A 2015 article in the Journal of Medical Ethics ‘Can Informed Consent to Research be Adapted to Risk?’ discusses the question of consent in different contexts, and how it can be improved to fit different research situations better.First and foremost, the article sets down the importance of consent: “Autonomy rights protect competent adults from unwanted interference and they also give them the opportunity to live their lives in accordance with their own interests, preferences and values” (Bromwich and Rid, 2014). The article states that as risk to participants in a study increases, the l consent of a patient becomes less meaningful. When performing studies, at home or abroad, language and literacy are a huge barrier between scientists and patients. As much as interventions and medications can be simplified, what details are being lost in this simplification? How can communication of risks and benefits be enhanced, and how can we ensure that these conversations are always clear on the part of the investigator as well as understood by the patient? Articles like this one are not uncommon in today’s medical and public health journals, and the way in which hulking industries and corporations, especially those coming from the West, are now treating issues like consent has become extremely visible. It seems to me that one of the more difficult issues in global clinical trials is no longer a question of blatant human rights violations, but rather more subtle consequences to the communities that participate in these trials. Though these consequences may often be unintended, at what point, in a world where cultural and anthropological knowledge is very available to those who trouble themselves to look, do these things become the result of calculated carelessness?
A qualitative study performed in Kenya in 2005, surrounding clinical trials for HIV/AIDS treatments, used focus groups to gain an in-depth understanding of the needs of participants. The study joins a large body of work on how to make clinical trials more beneficial to those who participate as well as reducing any potential long-term damage to communities. This, along with anthropological work like that of Biehl and Petryna, gives me hope for the future of clinical trials, so that, under the public eye, innovation will no longer come at the expense of vulnerable populations. However, many questions are still unanswered about the current state of medical research and the ethics and methods surrounding it. Scientists and companies that do not move forward in a humanistic way, considering the impacts of their actions down the road, may still do harm until more clearly agreed upon standards arrive.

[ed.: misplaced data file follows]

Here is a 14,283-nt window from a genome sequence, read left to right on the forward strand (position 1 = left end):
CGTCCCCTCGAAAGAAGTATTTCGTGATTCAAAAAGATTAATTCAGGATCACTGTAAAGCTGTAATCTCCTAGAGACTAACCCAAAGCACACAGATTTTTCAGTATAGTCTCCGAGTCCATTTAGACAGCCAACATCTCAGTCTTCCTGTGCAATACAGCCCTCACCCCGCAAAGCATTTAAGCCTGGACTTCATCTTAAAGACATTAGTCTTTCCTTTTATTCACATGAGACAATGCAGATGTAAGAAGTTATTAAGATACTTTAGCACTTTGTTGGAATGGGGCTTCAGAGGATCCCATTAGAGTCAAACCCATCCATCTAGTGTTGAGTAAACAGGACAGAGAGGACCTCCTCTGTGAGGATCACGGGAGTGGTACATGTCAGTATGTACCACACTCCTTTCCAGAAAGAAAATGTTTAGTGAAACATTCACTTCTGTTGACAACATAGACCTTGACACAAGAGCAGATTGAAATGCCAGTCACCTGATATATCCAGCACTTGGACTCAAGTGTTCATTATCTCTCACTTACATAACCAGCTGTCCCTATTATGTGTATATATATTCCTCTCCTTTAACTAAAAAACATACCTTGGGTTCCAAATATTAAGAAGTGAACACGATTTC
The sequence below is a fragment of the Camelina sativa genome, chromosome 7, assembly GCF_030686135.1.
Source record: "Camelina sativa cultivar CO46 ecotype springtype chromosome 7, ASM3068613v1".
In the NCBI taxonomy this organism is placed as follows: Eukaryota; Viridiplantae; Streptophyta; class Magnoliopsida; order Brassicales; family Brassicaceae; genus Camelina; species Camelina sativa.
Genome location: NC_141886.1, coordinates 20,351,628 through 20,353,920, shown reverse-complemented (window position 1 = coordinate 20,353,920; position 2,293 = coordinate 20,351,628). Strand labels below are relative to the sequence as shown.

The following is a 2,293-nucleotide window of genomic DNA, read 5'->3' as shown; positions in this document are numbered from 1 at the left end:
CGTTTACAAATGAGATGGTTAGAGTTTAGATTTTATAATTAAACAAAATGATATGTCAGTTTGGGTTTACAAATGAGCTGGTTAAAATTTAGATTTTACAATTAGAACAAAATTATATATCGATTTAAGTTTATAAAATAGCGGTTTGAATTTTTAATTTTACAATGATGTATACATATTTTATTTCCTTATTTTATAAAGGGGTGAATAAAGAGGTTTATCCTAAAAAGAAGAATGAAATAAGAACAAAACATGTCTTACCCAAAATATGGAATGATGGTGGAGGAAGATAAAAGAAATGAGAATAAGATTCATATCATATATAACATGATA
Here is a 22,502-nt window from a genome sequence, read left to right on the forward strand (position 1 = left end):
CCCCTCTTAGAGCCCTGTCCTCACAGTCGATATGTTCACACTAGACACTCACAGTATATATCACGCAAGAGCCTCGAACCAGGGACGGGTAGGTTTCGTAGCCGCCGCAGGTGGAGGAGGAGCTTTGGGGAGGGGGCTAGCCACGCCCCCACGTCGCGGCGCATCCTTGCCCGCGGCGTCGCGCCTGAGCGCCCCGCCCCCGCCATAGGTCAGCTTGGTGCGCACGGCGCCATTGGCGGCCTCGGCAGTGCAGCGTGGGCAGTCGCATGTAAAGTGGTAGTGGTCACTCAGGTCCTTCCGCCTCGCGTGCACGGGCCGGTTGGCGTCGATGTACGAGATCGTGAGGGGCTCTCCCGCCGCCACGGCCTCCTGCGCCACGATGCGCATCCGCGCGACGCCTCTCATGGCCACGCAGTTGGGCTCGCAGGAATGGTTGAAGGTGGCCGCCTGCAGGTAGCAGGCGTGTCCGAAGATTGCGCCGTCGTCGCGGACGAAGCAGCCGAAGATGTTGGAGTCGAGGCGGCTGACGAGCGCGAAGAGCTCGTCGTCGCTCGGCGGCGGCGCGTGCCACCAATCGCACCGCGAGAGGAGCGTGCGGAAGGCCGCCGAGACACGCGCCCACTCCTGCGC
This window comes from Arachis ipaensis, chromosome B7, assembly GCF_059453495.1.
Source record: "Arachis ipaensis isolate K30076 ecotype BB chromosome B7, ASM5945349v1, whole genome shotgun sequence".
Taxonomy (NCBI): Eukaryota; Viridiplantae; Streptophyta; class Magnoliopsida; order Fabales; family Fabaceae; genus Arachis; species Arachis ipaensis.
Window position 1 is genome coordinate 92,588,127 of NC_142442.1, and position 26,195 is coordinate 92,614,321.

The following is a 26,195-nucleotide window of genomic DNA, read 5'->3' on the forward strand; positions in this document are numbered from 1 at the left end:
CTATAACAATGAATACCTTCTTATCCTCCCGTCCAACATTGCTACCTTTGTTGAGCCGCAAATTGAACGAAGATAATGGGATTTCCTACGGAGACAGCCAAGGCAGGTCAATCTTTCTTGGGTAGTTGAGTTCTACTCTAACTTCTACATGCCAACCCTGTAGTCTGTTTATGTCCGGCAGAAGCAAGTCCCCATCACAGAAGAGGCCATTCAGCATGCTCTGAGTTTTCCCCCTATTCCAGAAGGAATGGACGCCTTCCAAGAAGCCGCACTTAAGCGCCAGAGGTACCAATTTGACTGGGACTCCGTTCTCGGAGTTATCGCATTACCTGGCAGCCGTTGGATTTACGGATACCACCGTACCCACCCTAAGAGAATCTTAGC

- Agnandji, S. T., et al. “Phase 1 Trials of rVSV Ebola Vaccine in Africa and Europe — Preliminary Report.” The New England Journal of Medicine (2015): n. pag. The New England Journal of Medicine. Web. 9 Nov. 2015.<http://www.nejm.org/doi/full/10.1056/NEJMoa1502924#t=abstract>.
- Berkowitz, Bonnie, and Patterson Clark. “How Trials Will Work for Ebola Vaccines.” The Washington Post. N.p., 8 Feb. 2015. Web. 9 Nov. 2015.<https://www.washingtonpost.com/apps/g/page/world/how-trials-will-work-for-ebola-vaccines/1594/>.
- Bromwich, Danielle, and Annette Rid. “Can Informed Consent to Research Be Adapted to Risk?” Journal of Medical Ethics 41 (2015): 521-28. Print.
- “Ebola vaccines, therapies, and diagnostics.” WHO. World Health Organization, 6 Oct. 2015. Web. 9 Nov. 2015.<http://www.who.int/medicines/emp_ebola_q_as/en/>.
- “Johnson & Johnson Announces Start of Clinical Trial of Ebola Vaccine Regimen in Sierra Leone.” Johnson and Johnson. Johnson & Johnson Services, 9 Oct. 2015. Web. 9 Nov. 2015. <http://www.jnj.com/news/all/johnson-johnson-announces-start-of-clinical-trial-of-ebola-vaccine-regimen-in-sierra-leone>.
- Leach, Melissa and James Fairhead. 2011. “Being ‘with the Medical Research Council’: Infant Care and the Social Meanings of Cohort Membership in Gambia’s Plural Therapeutic Landscapes.” In Evidence, Ethos and Experiment: The Anthropology and History of Medical Research in Africa. P. Wenzel Geissler and Catherine Molyneux, eds. New York: Berghahn Books.
- Petryna, Adriana. 2005. “Ethical Variability: Drug Development and the Globalization of Clinical Trials.” American Ethnologist 32(2): 183-197.
- Petryna, Adriana, and João Biehl, eds. When People Come First. Princeton: Princeton UP, 2013. Print.
- Shaffer, D. N., et al. “Equitable Treatment for HIV/AIDS Clinical Trial Participants: A Focus Group Study of Patients, Clinician Researchers, and Administrators in Western Kenya.” Journal of Medical Ethics 32 (2006): 55-60.
- What is the best way to create ethical standards that apply worldwide for clinical trials? Or at least reduce the variability in ethical decisions? Is this even practical?
- How can clinical trials be designed in a way that is beneficial to the health of populations in need, but not a cultural burden that follows in the footsteps of colonialism?